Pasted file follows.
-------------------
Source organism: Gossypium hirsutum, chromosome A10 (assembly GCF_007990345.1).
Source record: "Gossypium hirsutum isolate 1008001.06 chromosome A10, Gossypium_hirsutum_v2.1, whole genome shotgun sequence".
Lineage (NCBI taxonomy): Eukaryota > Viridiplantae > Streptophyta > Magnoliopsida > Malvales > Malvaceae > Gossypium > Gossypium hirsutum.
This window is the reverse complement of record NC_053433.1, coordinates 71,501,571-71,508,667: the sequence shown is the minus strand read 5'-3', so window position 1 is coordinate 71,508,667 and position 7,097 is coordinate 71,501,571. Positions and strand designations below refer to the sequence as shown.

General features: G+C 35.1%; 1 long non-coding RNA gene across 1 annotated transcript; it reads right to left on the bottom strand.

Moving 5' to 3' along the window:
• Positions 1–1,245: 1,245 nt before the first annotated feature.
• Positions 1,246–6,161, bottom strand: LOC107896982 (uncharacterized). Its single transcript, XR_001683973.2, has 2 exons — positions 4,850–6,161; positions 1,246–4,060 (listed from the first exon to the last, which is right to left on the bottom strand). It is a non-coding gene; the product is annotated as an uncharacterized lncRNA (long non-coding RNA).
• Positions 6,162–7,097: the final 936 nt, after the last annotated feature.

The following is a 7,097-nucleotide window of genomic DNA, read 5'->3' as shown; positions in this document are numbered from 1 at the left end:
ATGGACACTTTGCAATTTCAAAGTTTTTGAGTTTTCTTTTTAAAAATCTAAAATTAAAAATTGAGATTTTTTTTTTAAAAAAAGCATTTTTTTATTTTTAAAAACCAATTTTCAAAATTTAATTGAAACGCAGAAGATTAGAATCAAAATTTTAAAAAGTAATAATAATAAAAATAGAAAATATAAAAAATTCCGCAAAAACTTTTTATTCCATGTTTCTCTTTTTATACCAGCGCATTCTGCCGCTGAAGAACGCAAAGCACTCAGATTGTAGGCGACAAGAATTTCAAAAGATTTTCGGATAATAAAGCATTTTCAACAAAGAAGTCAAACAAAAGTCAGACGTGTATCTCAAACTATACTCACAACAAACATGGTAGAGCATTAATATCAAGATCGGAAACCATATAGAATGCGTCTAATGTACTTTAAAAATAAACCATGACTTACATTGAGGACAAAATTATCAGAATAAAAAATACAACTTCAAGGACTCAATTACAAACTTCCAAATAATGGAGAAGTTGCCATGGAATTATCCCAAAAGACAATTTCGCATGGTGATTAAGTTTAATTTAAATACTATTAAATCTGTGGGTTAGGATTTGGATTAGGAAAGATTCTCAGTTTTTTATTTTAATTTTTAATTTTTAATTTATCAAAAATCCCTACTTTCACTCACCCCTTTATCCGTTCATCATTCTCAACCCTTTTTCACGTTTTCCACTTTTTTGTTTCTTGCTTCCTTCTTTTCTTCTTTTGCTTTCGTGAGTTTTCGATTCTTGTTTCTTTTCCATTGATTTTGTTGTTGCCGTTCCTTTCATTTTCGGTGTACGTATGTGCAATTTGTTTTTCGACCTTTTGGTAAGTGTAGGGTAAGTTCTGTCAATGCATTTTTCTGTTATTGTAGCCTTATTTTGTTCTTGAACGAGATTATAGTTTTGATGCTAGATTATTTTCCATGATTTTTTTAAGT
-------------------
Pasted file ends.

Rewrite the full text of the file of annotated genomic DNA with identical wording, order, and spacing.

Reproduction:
Source organism: Gossypium hirsutum, chromosome A10 (assembly GCF_007990345.1).
Source record: "Gossypium hirsutum isolate 1008001.06 chromosome A10, Gossypium_hirsutum_v2.1, whole genome shotgun sequence".
Lineage (NCBI taxonomy): Eukaryota > Viridiplantae > Streptophyta > Magnoliopsida > Malvales > Malvaceae > Gossypium > Gossypium hirsutum.
This window is the reverse complement of record NC_053433.1, coordinates 71,501,571-71,508,667: the sequence shown is the minus strand read 5'-3', so window position 1 is coordinate 71,508,667 and position 7,097 is coordinate 71,501,571. Positions and strand designations below refer to the sequence as shown.

General features: G+C 35.1%; 1 long non-coding RNA gene across 1 annotated transcript; it reads right to left on the bottom strand.

Moving 5' to 3' along the window:
• Positions 1–1,245: 1,245 nt before the first annotated feature.
• Positions 1,246–6,161, bottom strand: LOC107896982 (uncharacterized). Its single transcript, XR_001683973.2, has 2 exons — positions 4,850–6,161; positions 1,246–4,060 (listed from the first exon to the last, which is right to left on the bottom strand). It is a non-coding gene; the product is annotated as an uncharacterized lncRNA (long non-coding RNA).
• Positions 6,162–7,097: the final 936 nt, after the last annotated feature.

The following is a 7,097-nucleotide window of genomic DNA, read 5'->3' as shown; positions in this document are numbered from 1 at the left end:
ATGGACACTTTGCAATTTCAAAGTTTTTGAGTTTTCTTTTTAAAAATCTAAAATTAAAAATTGAGATTTTTTTTTTAAAAAAAGCATTTTTTTATTTTTAAAAACCAATTTTCAAAATTTAATTGAAACGCAGAAGATTAGAATCAAAATTTTAAAAAGTAATAATAATAAAAATAGAAAATATAAAAAATTCCGCAAAAACTTTTTATTCCATGTTTCTCTTTTTATACCAGCGCATTCTGCCGCTGAAGAACGCAAAGCACTCAGATTGTAGGCGACAAGAATTTCAAAAGATTTTCGGATAATAAAGCATTTTCAACAAAGAAGTCAAACAAAAGTCAGACGTGTATCTCAAACTATACTCACAACAAACATGGTAGAGCATTAATATCAAGATCGGAAACCATATAGAATGCGTCTAATGTACTTTAAAAATAAACCATGACTTACATTGAGGACAAAATTATCAGAATAAAAAATACAACTTCAAGGACTCAATTACAAACTTCCAAATAATGGAGAAGTTGCCATGGAATTATCCCAAAAGACAATTTCGCATGGTGATTAAGTTTAATTTAAATACTATTAAATCTGTGGGTTAGGATTTGGATTAGGAAAGATTCTCAGTTTTTTATTTTAATTTTTAATTTTTAATTTATCAAAAATCCCTACTTTCACTCACCCCTTTATCCGTTCATCATTCTCAACCCTTTTTCACGTTTTCCACTTTTTTGTTTCTTGCTTCCTTCTTTTCTTCTTTTGCTTTCGTGAGTTTTCGATTCTTGTTTCTTTTCCATTGATTTTGTTGTTGCCGTTCCTTTCATTTTCGGTGTACGTATGTGCAATTTGTTTTTCGACCTTTTGGTAAGTGTAGGGTAAGTTCTGTCAATGCATTTTTCTGTTATTGTAGCCTTATTTTGTTCTTGAACGAGATTATAGTTTTGATGCTAGATTATTTTCCATGATTTTTTTAAGT